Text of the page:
Odd… clicking that little :heart: icon more than once just makes it go ba-bump,ba-bump:smiley: I can only upvote you once @macko003


So many useful informations :heart_eyes: thanks @macko003

(Ben van Staveren) #7

Not entirely sure if our setup classifies as “heavy load” but here goes.

Keep in mind we run everything on bare metal (yes, cloud is great, but sometimes it isn’t :smiley: )

Currently running as follows:

3 Graylog servers (24 core cpu, 128Gb memory, 32Gb heap allocated to Graylog which doesn’t seem to be an issue; also 12 processbuffer_processors and 4 outputbuffer_processors)
25 Elasticsearch servers (19 data, 3 master, 3 routing). Data nodes are 64Gb memory, quad-core CPU, 32Gb heap for ES, 2x4Tb raid 0 storage for data. Master and routing nodes are 32Gb memory, quad core CPU, 16Gb heap for ES.
1 Mongodb instance on each Graylog server in a replica set.

Graylog itself runs with 2 inputs, currently 50-odd streams, with about 30 single-stage pipelines, and 5 pipelines with multiple stages and a heck of a lot of grokking/lookup tabling going on.

The reason for the number of data servers is two-fold: first, we have hiliarious retention policies on some of this data (60 days is the norm), and we run most index sets with 3 replicas because the data is important - as well as the boost to search speed it brings.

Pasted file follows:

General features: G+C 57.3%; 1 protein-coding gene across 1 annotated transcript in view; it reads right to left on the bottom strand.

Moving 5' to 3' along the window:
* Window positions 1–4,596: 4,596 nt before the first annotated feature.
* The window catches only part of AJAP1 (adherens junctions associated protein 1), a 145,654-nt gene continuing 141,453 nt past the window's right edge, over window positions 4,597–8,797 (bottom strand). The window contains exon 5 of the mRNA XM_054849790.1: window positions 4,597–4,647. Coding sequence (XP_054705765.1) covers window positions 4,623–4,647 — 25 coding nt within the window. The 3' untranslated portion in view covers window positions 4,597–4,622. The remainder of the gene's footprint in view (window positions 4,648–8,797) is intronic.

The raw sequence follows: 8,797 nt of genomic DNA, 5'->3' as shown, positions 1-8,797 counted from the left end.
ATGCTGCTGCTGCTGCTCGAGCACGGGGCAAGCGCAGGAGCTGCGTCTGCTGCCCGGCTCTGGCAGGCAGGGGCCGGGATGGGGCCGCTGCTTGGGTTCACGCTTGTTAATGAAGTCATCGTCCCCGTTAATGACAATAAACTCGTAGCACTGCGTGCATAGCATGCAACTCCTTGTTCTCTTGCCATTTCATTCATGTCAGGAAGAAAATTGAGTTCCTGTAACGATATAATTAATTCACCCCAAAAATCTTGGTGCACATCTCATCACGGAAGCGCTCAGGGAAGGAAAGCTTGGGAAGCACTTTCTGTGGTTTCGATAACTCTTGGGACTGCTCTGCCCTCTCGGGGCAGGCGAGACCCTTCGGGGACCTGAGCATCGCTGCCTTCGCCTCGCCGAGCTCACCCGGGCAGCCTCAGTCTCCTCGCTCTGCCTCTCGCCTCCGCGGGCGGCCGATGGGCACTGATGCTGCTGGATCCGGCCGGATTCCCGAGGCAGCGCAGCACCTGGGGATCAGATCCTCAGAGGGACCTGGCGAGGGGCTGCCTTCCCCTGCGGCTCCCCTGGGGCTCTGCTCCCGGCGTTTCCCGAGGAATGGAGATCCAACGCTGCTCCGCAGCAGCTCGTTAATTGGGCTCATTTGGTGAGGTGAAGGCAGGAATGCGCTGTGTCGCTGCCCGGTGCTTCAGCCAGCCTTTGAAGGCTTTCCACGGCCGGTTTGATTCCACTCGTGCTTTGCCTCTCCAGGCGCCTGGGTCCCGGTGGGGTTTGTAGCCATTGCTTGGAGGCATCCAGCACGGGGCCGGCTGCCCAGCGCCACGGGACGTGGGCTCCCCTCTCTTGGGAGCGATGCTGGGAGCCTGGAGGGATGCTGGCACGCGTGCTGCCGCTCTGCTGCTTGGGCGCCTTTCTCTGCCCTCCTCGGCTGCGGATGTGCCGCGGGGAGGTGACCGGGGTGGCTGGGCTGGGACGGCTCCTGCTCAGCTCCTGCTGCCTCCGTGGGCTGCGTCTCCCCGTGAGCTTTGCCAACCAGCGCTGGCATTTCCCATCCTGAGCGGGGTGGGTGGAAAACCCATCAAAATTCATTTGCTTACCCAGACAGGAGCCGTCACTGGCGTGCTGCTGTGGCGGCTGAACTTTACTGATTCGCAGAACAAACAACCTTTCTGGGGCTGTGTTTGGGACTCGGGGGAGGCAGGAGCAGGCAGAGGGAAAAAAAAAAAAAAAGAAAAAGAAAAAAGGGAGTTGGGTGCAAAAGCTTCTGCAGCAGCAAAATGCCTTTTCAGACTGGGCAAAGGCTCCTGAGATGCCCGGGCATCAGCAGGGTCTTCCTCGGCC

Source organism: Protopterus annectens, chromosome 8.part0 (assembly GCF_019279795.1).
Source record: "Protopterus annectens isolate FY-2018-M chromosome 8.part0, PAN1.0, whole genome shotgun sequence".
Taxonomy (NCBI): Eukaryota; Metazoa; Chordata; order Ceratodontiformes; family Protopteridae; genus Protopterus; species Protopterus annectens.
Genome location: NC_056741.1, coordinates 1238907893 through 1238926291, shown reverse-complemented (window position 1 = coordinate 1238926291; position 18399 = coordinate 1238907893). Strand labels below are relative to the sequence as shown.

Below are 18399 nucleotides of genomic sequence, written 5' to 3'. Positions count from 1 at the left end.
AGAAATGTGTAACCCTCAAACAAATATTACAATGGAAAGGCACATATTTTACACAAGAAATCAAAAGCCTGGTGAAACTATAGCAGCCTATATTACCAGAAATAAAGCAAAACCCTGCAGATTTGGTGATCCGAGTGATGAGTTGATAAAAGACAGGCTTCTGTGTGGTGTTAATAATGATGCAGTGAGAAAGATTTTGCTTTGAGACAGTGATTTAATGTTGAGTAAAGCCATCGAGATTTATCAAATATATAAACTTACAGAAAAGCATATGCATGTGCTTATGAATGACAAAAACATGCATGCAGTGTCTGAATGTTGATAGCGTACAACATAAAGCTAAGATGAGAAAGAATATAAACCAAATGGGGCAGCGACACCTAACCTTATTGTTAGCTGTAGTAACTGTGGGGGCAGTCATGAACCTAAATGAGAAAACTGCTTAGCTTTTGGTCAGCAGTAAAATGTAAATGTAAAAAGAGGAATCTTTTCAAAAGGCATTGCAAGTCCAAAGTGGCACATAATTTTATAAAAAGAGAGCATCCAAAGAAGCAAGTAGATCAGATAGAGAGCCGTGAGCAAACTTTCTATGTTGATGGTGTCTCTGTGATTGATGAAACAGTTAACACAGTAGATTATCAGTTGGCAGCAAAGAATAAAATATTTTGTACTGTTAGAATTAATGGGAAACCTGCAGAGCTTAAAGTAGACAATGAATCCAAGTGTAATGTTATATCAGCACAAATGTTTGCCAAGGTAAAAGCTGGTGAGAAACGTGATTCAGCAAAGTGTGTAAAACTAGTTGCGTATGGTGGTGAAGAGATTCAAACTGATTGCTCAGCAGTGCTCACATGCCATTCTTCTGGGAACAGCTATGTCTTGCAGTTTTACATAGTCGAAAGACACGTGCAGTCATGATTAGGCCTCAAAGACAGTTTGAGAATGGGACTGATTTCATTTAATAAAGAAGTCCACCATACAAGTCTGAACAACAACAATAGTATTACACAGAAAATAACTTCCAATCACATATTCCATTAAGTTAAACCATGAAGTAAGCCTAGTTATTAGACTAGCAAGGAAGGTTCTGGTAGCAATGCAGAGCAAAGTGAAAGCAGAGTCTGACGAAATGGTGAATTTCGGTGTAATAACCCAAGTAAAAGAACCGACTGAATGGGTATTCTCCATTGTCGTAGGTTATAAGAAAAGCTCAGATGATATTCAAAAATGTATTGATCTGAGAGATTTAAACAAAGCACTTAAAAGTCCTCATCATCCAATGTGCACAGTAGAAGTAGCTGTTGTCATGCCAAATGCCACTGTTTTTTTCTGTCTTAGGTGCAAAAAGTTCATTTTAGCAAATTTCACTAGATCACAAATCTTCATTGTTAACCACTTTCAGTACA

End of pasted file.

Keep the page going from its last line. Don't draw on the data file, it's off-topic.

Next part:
We’re currently pushing a consistent 2500-3000 msg/sec through.

Graylog’s journal is set to a max age of 48h, and 512Gb since that is about the average size of logs we pull in across that time so at least I can be gone for a weekend or something and heroically save the world on a Monday.

Backup wise we don’t actually back up the ES data on account of the replicas we run (accepted risk), index archival/closure/retention is handled by our in-house snapshot manager that uses the Graylog API to find indices that contain “stale” data, and snapshots them to S3 before removing them.

(Jan Doberstein) #8

Thank you for this topic. I want to add this two links:

Sharding and size calculation in Elasticsearch

Fix unassigned shards in Elasticsearch

(Ben van Staveren) #9